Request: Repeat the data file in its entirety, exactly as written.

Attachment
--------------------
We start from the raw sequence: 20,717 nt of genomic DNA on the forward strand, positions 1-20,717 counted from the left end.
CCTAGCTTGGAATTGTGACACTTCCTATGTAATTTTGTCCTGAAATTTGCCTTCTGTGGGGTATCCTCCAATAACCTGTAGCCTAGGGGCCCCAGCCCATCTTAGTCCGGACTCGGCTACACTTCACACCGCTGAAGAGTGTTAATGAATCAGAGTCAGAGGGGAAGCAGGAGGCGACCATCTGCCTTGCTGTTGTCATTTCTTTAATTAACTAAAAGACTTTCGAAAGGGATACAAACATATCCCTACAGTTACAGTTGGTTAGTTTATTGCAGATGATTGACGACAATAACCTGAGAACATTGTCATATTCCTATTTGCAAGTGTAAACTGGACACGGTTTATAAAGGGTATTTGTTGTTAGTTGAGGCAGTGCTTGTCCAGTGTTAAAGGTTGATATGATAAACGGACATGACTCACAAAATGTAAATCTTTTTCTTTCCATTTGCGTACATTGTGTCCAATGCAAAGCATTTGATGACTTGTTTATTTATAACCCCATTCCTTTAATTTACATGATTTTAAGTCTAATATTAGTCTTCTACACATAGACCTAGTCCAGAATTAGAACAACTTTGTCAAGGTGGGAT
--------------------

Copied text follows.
We start from the raw sequence: 20,717 nt of genomic DNA on the forward strand, positions 1-20,717 counted from the left end.
CCTAGCTTGGAATTGTGACACTTCCTATGTAATTTTGTCCTGAAATTTGCCTTCTGTGGGGTATCCTCCAATAACCTGTAGCCTAGGGGCCCCAGCCCATCTTAGTCCGGACTCGGCTACACTTCACACCGCTGAAGAGTGTTAATGAATCAGAGTCAGAGGGGAAGCAGGAGGCGACCATCTGCCTTGCTGTTGTCATTTCTTTAATTAACTAAAAGACTTTCGAAAGGGATACAAACATATCCCTACAGTTACAGTTGGTTAGTTTATTGCAGATGATTGACGACAATAACCTGAGAACATTGTCATATTCCTATTTGCAAGTGTAAACTGGACACGGTTTATAAAGGGTATTTGTTGTTAGTTGAGGCAGTGCTTGTCCAGTGTTAAAGGTTGATATGATAAACGGACATGACTCACAAAATGTAAATCTTTTTCTTTCCATTTGCGTACATTGTGTCCAATGCAAAGCATTTGATGACTTGTTTATTTATAACCCCATTCCTTTAATTTACATGATTTTAAGTCTAATATTAGTCTTCTACACATAGACCTAGTCCAGAATTAGAACAACTTTGTCAAGGTGGGAT